Scientists at California-based Proteus Digital Health are working on a system, titled Helius, that could help improve patient health by basically serving as a data reporter to doctors. A tiny sensor attached to a pill sends a signal to a skin patch when it comes into contact with the patient’s stomach acid. The data collected by the skin patch — which includes other health indicators, such as heart rate and sleep patterns — is then sent through Bluetooth to a computer or smartphone. In tests, earlier versions of the system showed a tracking accuracy rate of 95 percent.
What’s the Big Idea?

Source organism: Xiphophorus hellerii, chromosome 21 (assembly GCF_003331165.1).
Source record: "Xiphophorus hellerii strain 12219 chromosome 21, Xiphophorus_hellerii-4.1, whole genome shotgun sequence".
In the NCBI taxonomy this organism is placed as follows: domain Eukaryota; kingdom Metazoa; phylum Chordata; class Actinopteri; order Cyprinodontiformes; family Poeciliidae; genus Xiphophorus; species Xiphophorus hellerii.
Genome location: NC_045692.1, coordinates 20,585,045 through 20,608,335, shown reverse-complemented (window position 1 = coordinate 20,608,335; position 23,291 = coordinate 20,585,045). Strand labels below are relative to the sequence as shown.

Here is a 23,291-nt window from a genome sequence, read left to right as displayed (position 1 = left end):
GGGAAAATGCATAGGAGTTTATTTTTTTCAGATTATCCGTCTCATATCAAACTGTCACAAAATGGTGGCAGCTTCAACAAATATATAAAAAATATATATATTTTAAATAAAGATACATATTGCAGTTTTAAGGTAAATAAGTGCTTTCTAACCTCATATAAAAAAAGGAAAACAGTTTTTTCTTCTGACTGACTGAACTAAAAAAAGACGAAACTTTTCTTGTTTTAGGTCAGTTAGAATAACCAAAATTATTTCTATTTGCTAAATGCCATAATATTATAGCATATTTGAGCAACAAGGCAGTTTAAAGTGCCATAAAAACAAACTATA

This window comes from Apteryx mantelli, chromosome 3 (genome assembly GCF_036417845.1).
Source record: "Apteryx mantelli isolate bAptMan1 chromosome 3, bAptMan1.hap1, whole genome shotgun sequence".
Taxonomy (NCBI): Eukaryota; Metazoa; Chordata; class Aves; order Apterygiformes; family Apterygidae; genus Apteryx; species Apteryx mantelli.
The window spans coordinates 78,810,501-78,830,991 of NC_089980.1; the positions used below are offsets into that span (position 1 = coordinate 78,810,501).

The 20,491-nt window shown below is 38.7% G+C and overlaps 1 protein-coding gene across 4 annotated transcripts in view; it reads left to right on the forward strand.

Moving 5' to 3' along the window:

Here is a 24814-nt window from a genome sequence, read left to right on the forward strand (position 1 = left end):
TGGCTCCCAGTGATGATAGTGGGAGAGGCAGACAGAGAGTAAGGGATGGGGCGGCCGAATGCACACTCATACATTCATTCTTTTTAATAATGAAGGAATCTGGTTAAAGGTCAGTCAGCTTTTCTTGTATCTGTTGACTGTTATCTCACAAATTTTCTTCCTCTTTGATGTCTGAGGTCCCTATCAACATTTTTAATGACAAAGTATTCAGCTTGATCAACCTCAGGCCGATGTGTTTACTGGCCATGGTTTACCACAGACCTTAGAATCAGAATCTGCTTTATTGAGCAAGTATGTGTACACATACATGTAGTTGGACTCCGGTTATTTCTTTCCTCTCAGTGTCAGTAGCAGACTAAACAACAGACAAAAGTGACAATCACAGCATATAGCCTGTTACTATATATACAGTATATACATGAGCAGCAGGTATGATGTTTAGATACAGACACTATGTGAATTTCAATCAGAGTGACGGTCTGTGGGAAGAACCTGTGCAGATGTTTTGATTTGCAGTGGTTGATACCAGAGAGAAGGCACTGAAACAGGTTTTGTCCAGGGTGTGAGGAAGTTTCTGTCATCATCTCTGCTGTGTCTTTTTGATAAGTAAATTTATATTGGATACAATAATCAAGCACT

In the US, half of all medications aren’t taken as prescribed, leading to health care costs in the billions of dollars as well as thousands of deaths every year. Several different workarounds have been tried in the past, with varying results. However, a trial involving tuberculosis patients showed that “the technology resonated with [them],” said Robert Belknap of the University of Colorado-Denver. Proteus has not yet indicated when Helius will become more widely available.
US Geological Survey researchers say that by simply tracking the word "earthquake," they're able to pinpoint seismic activity much more quickly than with their own specialized equipment. However, because it's Twitter, the method is far from perfect.